The meeting comes two weeks after the board of the Swiss-based trust fund managing $3.5 billion in frozen assets held its first meeting.

Anwar-ul-haq Ahadi, one of the board members, in an interview with Ariana News, recently suggested that the assets could also be used to provide liquidity to the banking system in Afghanistan.

“We want to reach an understanding in this regard with the central bank and the finance ministry,” Ahadi said.

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Afghanistan open to Indian investment: IEA

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(Last Updated On: December 5, 2022)

The Islamic Emirate of Afghanistan’s (IEA) minister of urban development Hamdullah Nomani met with India’s Charge d’Affaires to Kabul Bharat Kumar recently and said the country needs India to help rebuild and sustain its infrastructure.

Speaking to The Hindu on Sunday, Shaheen said Nomani told Kumar that “Afghanistan is open for Indian investment including urban infrastructure (projects).”

Several Indian companies were involved in building and maintaining numerous projects in Afghanistan over the years. However, teams located in Afghanistan, were evacuated in August last year when the IEA came into power.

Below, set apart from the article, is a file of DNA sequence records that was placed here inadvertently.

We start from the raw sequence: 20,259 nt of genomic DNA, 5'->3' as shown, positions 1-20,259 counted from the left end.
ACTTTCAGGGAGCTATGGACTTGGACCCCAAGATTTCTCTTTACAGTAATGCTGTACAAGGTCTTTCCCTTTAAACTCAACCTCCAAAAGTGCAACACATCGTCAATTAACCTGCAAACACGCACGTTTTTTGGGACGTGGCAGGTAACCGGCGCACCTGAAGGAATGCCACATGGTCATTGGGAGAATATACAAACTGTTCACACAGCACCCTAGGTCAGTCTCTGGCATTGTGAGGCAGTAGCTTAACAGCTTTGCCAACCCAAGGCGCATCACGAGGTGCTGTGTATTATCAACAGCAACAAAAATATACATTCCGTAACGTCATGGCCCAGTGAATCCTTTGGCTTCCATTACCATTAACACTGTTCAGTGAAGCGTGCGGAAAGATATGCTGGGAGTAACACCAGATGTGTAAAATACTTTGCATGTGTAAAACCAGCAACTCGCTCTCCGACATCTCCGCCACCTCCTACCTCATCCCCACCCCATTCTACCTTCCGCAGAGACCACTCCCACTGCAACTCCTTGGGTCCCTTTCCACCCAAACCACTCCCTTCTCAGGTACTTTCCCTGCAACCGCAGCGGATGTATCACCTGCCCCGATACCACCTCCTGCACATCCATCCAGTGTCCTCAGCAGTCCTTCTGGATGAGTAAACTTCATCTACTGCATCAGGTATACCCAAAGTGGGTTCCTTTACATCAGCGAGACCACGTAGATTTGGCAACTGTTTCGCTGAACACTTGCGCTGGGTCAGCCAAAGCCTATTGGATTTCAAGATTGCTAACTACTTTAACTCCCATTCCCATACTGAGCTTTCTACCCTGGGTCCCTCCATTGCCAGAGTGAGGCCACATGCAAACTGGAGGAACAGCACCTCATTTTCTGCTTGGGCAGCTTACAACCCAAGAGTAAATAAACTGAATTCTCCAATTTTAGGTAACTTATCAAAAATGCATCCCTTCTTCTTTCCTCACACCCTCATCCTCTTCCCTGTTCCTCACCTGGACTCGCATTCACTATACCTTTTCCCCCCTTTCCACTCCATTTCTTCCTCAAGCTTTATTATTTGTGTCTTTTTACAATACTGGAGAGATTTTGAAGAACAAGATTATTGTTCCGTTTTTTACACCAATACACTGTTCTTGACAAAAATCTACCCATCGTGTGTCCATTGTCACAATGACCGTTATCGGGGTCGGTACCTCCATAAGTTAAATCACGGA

Indian companies had left numerous projects incomplete but according to Shaheen, “they are the projects started by India during the past regime, but left incomplete. India can resume work on them or make investments in new projects.”

The Hindu reported that the relation between the Taliban administration and India has remained undefined although a team from India was sent back to Kabul a few months ago to reopen the embassy.

Shaheen, however, assured the Indian envoy of a peaceful working environment for Indian companies and said: “Security of Indians is our responsibility and we assure them [of it].”

Over the last two decades, Indian public and private sector entities invested around $3 billion in mainly the infrastructure sector of the country.

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Pakistan’s power regulator to devise mechanism for purchase of Afghan coal

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(Last Updated On: December 5, 2022)

Pakistan’s electric power regulator will meet Monday to discuss a mechanism for the purchase of coal from Afghanistan for longer periods, possibly three to six months, opposed to the current monthly procurement process.

The National Electric Power Regulatory Authority (NEPRA) will hold a public hearing and have said procurement of coal from Afghanistan needs to be conducted fairly and transparently and that the process should be efficient and economical.

Guidelines put forward already by NEPRA include an estimate of the amount of coal that will be needed over the next six months, purchasers need to ensure that the final price negotiated is competitive, market reflective and comparable with that of other suppliers and that the currency for importing and trading the Afghan coal must be in Pakistani Rupees, the Nation reported.

In addition, the delivered cost of Afghan coal should remain lower than imported coal from any other origin.

NEPRA stated however that the process should have provision to accommodate additional supply at lower than awarded rates from new suppliers during the course of existing contracts if the price of the commodity falls due to reduction in demand or any other event, the Tribune reported.